A space colony is a particularly pure example of a hydralic state. If citizens make the powers-that-be (defined as "the people who control life support) angry, said citizens will suddenly find themselves trying to breath vacuum. Obey or die. The way to avoid this is with massively redundant life support infrastructure, in an attempt to decentralize control. Of course this only means you do not have to obey the space colony boss, just obey the boss of the segment you live in.

In C.J. Cherryh's Alliance-Union universe, none of the interstellar colonies are actually on an extrasolar planet. Instead they are space habitats in orbit around various lifeless planets (with the exception of Pell). The glaring unanswered question is if you are not going to be using the extrasolar planets, why did you go to the insane expense of using slower-than-light technology to create space habitats in other stellar systems? It would have been about a million times cheaper to just build the habitats somewhere in our own solar system.

If one is colonizing other stellar systems with slower-than-light starships, mass is at a premium. The expense of delta-Ving every microgram up to insterstellar velocities then braking to a halt means you won't be able to carry much of anything. It requires much lower mass to carry the needs for a colony on a human-habitable planet as compared to carrying the industrial machinery required to construct kilometer-long L5 colonies. In fact, such a colony ship might not even carry full grown colonists.

Naturally if you postulate FTL starships, all bets are off. Then it simply becomes a matter of transport costs.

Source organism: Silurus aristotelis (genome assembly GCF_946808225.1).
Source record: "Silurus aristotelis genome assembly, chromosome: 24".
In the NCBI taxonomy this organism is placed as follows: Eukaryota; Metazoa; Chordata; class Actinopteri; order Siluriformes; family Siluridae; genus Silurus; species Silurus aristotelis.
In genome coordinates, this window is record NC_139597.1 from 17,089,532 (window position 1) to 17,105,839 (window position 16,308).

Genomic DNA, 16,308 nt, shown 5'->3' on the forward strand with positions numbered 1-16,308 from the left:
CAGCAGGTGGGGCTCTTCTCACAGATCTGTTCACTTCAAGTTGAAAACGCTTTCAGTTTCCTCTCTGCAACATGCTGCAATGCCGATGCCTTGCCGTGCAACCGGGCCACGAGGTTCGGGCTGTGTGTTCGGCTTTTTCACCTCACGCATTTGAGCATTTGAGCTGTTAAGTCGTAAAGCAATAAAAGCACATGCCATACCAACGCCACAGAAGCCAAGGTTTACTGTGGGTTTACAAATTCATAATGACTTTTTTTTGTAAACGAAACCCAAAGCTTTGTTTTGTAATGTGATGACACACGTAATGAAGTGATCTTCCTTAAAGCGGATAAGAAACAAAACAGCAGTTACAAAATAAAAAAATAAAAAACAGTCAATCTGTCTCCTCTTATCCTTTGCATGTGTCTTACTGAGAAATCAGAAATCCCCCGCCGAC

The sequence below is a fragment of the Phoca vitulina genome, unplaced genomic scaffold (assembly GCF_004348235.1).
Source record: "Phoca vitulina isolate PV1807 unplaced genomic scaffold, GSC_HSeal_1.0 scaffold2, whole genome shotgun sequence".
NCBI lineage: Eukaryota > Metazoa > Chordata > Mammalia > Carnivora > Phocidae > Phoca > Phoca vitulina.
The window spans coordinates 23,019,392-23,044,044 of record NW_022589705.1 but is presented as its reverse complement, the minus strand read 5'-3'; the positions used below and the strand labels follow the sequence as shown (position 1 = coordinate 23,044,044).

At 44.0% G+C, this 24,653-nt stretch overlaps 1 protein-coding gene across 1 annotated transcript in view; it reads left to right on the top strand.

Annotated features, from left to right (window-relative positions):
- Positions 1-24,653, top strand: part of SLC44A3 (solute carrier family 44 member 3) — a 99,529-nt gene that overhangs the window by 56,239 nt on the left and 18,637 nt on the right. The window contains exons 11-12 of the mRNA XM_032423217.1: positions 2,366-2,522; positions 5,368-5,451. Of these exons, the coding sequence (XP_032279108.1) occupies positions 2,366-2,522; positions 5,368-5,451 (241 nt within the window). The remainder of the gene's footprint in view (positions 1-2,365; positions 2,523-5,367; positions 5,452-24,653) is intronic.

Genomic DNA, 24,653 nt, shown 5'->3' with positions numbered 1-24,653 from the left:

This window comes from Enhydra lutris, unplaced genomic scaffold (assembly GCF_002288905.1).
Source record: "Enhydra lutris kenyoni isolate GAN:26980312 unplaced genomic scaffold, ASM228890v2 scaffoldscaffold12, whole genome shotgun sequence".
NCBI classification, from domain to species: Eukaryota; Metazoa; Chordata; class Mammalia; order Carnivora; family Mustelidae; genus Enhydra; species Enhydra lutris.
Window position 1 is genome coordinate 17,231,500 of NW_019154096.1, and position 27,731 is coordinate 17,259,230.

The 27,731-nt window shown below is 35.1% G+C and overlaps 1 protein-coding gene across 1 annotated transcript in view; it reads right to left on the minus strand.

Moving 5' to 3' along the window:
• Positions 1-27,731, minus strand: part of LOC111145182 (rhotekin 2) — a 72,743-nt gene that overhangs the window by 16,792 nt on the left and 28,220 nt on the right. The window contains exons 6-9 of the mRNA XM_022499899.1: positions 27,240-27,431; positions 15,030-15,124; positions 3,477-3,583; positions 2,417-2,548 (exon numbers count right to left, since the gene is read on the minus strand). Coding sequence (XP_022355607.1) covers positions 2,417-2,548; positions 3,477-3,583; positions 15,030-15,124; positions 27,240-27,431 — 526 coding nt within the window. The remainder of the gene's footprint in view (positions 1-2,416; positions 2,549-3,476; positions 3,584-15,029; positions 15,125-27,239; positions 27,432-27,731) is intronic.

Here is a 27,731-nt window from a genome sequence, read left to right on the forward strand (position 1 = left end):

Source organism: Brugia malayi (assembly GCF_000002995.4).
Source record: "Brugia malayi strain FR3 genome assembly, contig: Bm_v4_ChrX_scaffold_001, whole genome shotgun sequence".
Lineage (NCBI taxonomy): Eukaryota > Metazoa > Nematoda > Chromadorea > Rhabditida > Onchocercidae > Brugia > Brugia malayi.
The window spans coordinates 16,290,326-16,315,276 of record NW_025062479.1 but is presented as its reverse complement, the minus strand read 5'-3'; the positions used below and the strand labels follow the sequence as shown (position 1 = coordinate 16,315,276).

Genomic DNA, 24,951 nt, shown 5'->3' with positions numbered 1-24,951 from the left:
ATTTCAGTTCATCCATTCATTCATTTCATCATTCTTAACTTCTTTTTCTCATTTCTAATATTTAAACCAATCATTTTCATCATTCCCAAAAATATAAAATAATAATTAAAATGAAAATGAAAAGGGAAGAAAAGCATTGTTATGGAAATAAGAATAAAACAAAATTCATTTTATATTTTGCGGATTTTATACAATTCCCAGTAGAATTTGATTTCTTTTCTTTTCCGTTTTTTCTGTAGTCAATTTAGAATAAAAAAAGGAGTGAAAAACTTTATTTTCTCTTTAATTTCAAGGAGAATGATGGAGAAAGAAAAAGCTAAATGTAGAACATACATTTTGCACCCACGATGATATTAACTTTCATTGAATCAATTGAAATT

This may or may not boil down to Space Habitats initially being unique to Terra's solar system.

Mos Eisley Space Station


The problem with a space station as Mos Eisley is simple. Who's providing the air? A lawless space station sounds good, but it's going to run into an extreme form of the "Three Generations Rule" from Attack Vector: Tactical. Either air will be ignored and everyone dies, or it will be the major point of conflict. No space station can survive without a single controlling power that runs the life support. The same applies to any other form of space habitat.

Neon Sequitur:

The 'Mos Eisley' concept may not work for an entire functional space station, but it makes a bit more sense if all or part of a station is considered 'written off'. Babylon 5 had a slum sector, which the station management considered not worth cleaning up. This conveniently allowed the writer(s) to have both a strong central authority on B5 as well as part of the station which resembled Mos Eisley.

In Transhuman Space, the Three Generations Rule rule might be considered a blessing when it comes to squatters in abandoned habitats. It saves the Powers That Be the expense of evicting them, or even deciding who's responsible for doing so. It's a given the life support will fail eventually. Until that happens, however, it's sort of a temporary 'tent city' version of Mos Eisley. (And that sounds like yet another pile of story ideas....)


There's no reason that this can't be worked into the plot. Our own human nations are not immortal. Our corporations can be consumed or die of incompetence. Just because Rome was not eternal did not mean it could not exist for the span it did. The vast majority of seeds do not become trees but that does not mean a forest cannot be.

Any properly vast station would have hundreds of sectors with redundant life support and power generation systems. If we imagine the station as an island in space, consider Hispaniola. On one side we have a functioning states, the Dominican Republic. On the other side we have Haiti, a dysfunctional mess. Same island, same resources, different results.